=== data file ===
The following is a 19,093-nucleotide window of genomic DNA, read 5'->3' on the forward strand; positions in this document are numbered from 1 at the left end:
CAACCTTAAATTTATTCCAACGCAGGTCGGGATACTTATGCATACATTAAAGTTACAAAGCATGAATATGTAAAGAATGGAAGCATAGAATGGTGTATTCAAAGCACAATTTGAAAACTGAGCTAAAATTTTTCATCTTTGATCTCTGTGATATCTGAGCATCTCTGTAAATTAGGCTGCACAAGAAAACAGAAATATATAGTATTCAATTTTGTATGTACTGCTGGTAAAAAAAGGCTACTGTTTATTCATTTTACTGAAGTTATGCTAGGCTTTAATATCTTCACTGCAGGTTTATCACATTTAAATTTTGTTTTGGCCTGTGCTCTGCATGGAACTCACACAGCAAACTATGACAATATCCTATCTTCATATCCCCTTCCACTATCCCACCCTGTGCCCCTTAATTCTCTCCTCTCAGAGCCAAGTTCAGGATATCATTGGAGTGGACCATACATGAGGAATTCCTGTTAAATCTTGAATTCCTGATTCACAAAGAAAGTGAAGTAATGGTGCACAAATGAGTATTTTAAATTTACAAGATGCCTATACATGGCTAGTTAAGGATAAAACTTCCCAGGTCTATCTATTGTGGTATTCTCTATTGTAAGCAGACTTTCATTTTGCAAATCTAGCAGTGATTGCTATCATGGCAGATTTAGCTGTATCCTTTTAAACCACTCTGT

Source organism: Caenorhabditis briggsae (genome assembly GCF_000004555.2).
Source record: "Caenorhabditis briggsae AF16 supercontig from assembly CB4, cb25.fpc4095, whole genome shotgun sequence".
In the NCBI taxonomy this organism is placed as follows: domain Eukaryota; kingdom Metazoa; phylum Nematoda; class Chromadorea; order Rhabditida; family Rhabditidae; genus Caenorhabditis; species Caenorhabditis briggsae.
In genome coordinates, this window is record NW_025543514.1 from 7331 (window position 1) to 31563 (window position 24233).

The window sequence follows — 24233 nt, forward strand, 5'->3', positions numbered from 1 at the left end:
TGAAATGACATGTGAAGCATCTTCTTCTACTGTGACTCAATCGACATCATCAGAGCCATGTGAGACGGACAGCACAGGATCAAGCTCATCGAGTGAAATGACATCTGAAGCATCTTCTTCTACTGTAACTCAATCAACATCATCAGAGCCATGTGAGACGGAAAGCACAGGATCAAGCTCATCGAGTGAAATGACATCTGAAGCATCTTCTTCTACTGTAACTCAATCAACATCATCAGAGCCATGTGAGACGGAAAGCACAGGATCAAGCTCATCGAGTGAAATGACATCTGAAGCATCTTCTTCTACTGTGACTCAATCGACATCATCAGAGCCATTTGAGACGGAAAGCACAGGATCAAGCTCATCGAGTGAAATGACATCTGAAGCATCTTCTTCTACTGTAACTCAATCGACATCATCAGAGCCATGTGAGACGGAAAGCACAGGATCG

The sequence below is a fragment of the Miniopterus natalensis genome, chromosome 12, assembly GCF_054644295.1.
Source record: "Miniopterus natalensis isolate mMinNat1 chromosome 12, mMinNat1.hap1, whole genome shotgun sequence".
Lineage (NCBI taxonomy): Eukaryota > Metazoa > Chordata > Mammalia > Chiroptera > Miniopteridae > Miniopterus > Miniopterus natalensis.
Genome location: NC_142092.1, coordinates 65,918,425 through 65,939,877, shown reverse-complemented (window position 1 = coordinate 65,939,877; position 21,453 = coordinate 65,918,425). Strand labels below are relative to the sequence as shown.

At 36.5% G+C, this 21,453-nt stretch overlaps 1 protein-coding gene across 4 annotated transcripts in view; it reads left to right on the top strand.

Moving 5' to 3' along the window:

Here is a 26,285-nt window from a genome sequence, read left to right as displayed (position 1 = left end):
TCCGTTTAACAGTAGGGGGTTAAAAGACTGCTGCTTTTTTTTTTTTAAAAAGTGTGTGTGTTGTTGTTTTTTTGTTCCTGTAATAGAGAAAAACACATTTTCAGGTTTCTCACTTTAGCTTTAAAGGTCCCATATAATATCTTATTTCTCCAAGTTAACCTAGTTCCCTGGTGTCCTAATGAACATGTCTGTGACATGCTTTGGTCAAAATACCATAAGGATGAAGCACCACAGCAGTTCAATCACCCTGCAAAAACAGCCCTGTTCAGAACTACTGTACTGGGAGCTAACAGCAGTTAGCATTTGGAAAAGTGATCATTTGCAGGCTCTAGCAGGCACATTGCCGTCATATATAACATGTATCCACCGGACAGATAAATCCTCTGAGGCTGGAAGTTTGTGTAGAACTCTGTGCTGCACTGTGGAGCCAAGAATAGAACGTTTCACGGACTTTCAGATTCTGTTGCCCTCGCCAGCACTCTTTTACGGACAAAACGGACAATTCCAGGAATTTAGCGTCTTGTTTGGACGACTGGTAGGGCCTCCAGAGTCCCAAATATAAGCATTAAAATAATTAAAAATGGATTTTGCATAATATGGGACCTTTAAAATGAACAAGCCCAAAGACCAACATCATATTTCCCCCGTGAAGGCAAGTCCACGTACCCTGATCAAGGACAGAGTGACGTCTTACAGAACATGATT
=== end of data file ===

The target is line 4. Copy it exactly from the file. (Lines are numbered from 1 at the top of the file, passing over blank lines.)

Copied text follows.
Source record: "Caenorhabditis briggsae AF16 supercontig from assembly CB4, cb25.fpc4095, whole genome shotgun sequence".